Saturday, September 27, 2014

Conflicted and Confounded over Nukes

Let's try to imagine a person moving in opposite directions at the same time. This is familiar behavior in the quantum mechanical world, fathomable by quantum mechanicians. However, to ordinary joes like you and me, such behavior is usually forbidden; i.e., unless, we happen to be acting like politicians.

 But, as for President Barack Obama, can he be both anti-nuke and pro-nuke at the same time? Consider the facts:

 In 2008 Obama ran for President for the first time while expressing his "Goal of a Nuclear-Free World [To] Show the world that America believes in its existing commitment under the Nuclear Nonproliferation Treaty to work to ultimately eliminate all nuclear weapons. [However,] America will not disarm unilaterally." Less than a year into his presidency, he addressed an international forum in Prague, saying that his government “will take concrete steps towards a world without nuclear weapons.”  In 2010, he made a first  step is this direction by signing a treaty with the Russians to reduce the number of deployed nuclear warheads in the
arsenals of the two ersatz superpowers to below 1550 warheads each, within seven years. However, as a means of ensuring that this agreement would be ratified by  the US Senate, the President promised congressional weapons enthusiasts that he would also lead a program of refurbishing of the  US nuclear weapons establishment; e.g., nuclear weapons factories and R&D centers, "spending $85 billion over 10 years to modernize the nation’s nuclear weapons complex" (NYT,) as well as other side-agreements written into the treaty, at Republican insistence, such as that "he would follow through on development of missile defense in Europe, despite Russian resistance" (NYT.)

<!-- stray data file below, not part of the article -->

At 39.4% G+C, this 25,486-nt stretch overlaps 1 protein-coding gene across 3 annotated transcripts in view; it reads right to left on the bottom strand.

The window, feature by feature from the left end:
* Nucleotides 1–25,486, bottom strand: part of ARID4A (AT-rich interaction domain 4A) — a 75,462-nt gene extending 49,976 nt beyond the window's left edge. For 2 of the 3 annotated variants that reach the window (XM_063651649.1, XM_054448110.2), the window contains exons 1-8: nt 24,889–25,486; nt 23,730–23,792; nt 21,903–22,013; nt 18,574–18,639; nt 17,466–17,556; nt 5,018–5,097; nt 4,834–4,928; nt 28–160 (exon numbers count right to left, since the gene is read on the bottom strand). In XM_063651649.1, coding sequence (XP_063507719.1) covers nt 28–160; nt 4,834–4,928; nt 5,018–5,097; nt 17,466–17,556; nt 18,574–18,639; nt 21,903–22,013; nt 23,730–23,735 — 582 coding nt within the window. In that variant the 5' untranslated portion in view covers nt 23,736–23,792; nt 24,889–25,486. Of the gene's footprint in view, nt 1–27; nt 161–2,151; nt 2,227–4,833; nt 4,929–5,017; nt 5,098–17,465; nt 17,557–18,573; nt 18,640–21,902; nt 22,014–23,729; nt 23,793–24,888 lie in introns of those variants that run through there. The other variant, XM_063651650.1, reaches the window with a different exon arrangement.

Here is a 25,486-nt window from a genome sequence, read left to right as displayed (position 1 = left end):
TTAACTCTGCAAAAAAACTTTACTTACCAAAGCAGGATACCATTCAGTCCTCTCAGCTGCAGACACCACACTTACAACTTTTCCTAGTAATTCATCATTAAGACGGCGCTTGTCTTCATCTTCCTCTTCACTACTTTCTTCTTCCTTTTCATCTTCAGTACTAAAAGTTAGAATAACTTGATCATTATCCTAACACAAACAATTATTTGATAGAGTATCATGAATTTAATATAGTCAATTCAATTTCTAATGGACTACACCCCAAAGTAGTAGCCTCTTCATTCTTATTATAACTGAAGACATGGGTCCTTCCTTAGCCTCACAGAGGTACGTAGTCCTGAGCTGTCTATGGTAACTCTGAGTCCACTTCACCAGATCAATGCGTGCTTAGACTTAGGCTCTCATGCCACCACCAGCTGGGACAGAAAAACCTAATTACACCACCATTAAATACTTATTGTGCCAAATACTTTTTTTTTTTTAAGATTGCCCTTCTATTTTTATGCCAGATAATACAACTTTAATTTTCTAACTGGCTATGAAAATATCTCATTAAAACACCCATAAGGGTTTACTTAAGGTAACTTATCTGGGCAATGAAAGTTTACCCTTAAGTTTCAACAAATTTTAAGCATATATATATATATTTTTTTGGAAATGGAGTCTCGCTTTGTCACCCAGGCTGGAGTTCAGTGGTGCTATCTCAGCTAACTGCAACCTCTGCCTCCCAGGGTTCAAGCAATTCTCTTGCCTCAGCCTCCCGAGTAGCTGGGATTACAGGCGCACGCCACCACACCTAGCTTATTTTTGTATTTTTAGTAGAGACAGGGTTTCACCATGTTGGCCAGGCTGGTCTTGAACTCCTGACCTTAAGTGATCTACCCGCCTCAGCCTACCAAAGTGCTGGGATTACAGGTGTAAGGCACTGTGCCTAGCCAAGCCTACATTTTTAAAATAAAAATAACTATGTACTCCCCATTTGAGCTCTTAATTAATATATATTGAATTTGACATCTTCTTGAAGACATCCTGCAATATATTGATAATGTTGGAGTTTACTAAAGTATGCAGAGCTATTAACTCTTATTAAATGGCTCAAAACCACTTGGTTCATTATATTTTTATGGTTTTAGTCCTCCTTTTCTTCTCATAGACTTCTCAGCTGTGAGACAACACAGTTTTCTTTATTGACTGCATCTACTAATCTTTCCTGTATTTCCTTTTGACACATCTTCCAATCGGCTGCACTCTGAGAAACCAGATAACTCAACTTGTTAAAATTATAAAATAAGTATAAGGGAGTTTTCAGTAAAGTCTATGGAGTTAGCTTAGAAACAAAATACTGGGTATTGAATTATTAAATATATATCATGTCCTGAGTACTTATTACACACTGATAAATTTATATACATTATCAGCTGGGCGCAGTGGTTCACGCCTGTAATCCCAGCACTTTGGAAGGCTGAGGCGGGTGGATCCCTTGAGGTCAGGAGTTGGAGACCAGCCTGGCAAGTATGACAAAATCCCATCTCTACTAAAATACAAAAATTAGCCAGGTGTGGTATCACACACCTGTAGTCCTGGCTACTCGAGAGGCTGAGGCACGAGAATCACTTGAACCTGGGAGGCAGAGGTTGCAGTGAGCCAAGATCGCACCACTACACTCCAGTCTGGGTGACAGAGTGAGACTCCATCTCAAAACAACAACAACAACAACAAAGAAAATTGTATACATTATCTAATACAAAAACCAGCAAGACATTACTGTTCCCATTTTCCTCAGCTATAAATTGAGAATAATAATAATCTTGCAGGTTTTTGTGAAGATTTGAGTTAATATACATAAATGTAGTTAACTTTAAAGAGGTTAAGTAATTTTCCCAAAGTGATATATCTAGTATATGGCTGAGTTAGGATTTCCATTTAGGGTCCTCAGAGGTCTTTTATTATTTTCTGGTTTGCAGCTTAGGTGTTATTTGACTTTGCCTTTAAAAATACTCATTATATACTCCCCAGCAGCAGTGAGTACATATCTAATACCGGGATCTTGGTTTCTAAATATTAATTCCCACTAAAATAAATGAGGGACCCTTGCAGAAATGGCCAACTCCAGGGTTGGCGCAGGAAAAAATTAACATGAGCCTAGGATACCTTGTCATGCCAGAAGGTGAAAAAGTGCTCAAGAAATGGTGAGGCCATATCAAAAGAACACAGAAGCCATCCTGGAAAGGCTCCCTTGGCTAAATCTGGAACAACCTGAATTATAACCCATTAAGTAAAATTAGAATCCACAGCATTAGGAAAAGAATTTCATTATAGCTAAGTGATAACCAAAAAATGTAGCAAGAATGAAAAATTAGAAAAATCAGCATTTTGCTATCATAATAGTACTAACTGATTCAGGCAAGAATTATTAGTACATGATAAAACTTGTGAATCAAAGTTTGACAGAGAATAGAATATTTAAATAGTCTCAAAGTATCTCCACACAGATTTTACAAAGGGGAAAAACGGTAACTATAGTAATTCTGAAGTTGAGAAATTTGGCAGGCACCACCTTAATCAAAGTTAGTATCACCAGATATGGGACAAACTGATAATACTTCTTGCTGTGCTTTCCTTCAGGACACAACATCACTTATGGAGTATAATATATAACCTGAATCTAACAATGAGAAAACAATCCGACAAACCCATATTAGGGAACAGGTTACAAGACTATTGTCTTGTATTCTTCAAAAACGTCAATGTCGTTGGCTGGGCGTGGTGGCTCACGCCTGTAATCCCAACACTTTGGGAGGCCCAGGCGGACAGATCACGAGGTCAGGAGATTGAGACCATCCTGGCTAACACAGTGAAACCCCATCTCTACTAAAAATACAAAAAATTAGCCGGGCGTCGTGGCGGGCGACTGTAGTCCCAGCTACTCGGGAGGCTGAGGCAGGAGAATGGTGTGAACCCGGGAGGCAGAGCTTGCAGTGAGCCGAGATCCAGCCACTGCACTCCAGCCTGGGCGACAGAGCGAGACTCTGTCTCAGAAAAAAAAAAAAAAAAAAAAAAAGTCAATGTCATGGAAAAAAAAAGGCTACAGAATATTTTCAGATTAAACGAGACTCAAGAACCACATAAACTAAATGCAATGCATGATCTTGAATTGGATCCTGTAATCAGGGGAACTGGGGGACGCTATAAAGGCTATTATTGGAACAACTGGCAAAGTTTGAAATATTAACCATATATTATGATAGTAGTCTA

The FY 2015 budget recently submitted by the Administration to Congress showed clearly that Pres. Obama intends to make good on his promise to congressional hawks, and then some; e.g., he also intends the replacement of aging nuclear weapons delivery systems, submarines, planes, and missiles, within the next 10-20 years. At the same time, no further reductions in the size of the US arsenal of nuclear weapons seem to be in the offing. For this unfortunate circumstance, says the Administration, we have only the bad behavior of the Russians to blame; i.e., especially as regards their latest actions in the Ukraine.

 As a way of further justifying its apparent new-found enthusiasm for nuclear weapons, the Administration notes the fact that other nuclear weapons states are upgrading and expanding their arsenals of nuclear weapons; viz., the Pakistanis, and the Indians, both according to their own public statements. Of course, the North Koreans are trying to enhance their status as a nuclear weapons power, too, and the Iranians are suspected of trying to move in the same direction. The Administration says that it is the responsibility of the United States, as the sole surviving super-power, to help keep the world safe from more nuclear weapons states, and from more nuclear weapons, by continuing to maintain and improve the reliability of its own arsenal of nuclear weapons.

 Not only does the Administration seem conflicted in its plans for its arsenal of nuclear weapons, but it seems confounded in its plans for the disposition of the chemically toxic waste and radioactive waste produced by its nuclear weapons industry, not to mention the enormous quantity of hi-level radioactive waste produced by the nation's nuclear power plants. As pointed out previously in this blog, the President began his tenure by closing the Yucca Mt repository for high-level nuclear waste, before a single Curie of radioactive material had been assigned there for storage, but after an expenditure of ~$10 billion, for planning and construction. As yet, no other facility for the storage of high-level radioactive waste is so much as in the planning stage.

 The only fully operational storage facility for low-level nuclear waste from nuclear weapons factories is the WIPP site, in Carlsbad, NM. However, the WIPP site is now closed for repair, owing to the occurrence ~eight months ago of a mysterious accident which led to the release of radiation into the local environment. According to DOE, the cause of this accident is still not completely understood.